4 is the smallest number of colors sufficient to color all planar maps.

5 is the number of Platonic solids.

6 is the smallest perfect number.

7 is the smallest number of faces of a regular polygon that is not constructible by straightedge and compass.

8 is the largest cube in the Fibonacci sequence.

9 is the maximum number of cubes that are needed to sum to any positive integer.

10 is the base of our number system.

11 is the largest known multiplicative persistence.

12 is the smallest abundant number.

13 is the number of Archimedian solids.

14 is the smallest number n with the property that there are no numbers relatively prime to n smaller numbers.

15 is the smallest composite number n with the property that there is only one group of order n.

16 is the only number of the form x

^{y}= y

^{x}with x and y different integers.

17 is the number of wallpaper groups.

18 is the only number (other than 0) that is twice the sum of its digits.

19 is the maximum number of 4

^{th}powers needed to sum to any number.

20 is the number of rooted trees with 6 vertices.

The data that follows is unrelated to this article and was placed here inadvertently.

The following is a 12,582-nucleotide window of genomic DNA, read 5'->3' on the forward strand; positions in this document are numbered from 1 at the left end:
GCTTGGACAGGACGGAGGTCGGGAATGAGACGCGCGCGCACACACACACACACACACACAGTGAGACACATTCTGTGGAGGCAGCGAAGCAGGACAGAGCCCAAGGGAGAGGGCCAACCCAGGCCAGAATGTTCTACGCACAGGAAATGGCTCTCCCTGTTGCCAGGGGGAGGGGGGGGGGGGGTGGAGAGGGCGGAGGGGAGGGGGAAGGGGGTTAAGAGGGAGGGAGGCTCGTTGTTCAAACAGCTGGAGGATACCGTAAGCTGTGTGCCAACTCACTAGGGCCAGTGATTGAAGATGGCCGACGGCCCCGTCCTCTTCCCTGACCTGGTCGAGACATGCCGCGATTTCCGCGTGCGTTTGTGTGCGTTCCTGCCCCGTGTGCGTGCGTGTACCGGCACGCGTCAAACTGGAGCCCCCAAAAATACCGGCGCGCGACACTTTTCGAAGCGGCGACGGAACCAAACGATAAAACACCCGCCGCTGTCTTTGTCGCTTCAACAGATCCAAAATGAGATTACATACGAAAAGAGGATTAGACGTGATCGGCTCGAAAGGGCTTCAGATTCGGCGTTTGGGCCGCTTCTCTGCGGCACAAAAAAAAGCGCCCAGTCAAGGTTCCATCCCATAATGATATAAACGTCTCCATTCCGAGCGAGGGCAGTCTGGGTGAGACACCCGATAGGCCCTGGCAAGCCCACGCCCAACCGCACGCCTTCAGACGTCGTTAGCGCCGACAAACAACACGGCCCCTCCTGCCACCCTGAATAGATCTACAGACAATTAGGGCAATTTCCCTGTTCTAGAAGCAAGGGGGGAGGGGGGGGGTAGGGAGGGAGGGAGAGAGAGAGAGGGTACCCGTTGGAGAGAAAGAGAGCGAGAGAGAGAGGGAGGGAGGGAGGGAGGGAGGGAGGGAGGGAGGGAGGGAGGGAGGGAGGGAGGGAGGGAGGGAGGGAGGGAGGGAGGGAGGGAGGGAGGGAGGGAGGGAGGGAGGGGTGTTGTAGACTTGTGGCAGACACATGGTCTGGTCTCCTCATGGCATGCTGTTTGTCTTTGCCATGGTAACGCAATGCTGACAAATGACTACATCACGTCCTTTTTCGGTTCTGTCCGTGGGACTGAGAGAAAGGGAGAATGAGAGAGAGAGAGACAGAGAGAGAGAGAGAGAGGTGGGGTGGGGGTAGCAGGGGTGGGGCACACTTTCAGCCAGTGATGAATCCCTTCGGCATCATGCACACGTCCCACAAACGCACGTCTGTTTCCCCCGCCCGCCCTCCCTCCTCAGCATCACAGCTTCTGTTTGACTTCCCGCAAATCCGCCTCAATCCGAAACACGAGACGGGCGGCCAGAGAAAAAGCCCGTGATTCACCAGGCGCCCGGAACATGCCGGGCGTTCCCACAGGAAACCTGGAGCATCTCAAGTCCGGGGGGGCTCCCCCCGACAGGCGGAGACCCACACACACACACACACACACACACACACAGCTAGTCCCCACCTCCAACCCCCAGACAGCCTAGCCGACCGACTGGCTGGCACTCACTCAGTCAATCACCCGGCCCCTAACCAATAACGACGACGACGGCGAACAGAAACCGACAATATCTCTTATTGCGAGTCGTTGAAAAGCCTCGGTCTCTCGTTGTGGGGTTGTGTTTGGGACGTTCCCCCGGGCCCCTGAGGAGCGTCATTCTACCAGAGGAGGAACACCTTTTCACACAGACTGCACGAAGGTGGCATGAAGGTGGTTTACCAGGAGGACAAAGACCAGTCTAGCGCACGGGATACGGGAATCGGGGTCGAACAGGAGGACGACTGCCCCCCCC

21 is the smallest number of distinct squares needed to tile a square.

22 is the number of partitions of 8.

23 is the smallest number of integer-sided boxes that tile a box so that no two boxes share a common length.

24 is the largest number divisible by all numbers less than its square root.

25 is the smallest square that can be written as a sum of 2 squares.

26 is the only positive number to be directly between a square and a cube.

27 is the largest number that is the sum of the digits of its cube.

28 is the 2

^{nd}perfect number.

29 is the 7

^{th}Lucas number.

30 is the largest number with the property that all smaller numbers relatively prime to it are prime.

31 is a Mersenne prime.

32 is the smallest non-trivial 5

^{th}power.

33 is the largest number that is not a sum of distinct triangular numbers.

34 is the smallest number with the property that it and its neighbors have the same number of divisors.

35 is the number of hexominoes.

36 is the smallest non-trivial number which is both square and triangular.

37 is the maximum number of 5

^{th}powers needed to sum to any number.

38 is the last Roman numeral when written lexicographically.

39 is the smallest number which has 3 different partitions into 3 parts with the same product.

40 is the only number whose letters are in alphabetical order.

41 is a value of n so that x

^{2}+ x + n takes on prime values for x=0, 1, 2, ... n-2.

42 is the 5

^{th}Catalan number.

43 is the number of sided 7-iamonds.

44 is the number of derangements of 5 items.

45 is a Kaprekar number.

46 is the number of different arrangements (up to rotation and reflection) of 9 non-attacking queens on a 9×9 chessboard.

47 is the largest number of cubes that cannot tile a cube.

48 is the smallest number with 10 divisors.

49 is the smallest number with the property that it and its neighbors are squareful.

50 is the smallest number that can be written as the sum of of 2 squares in 2 ways.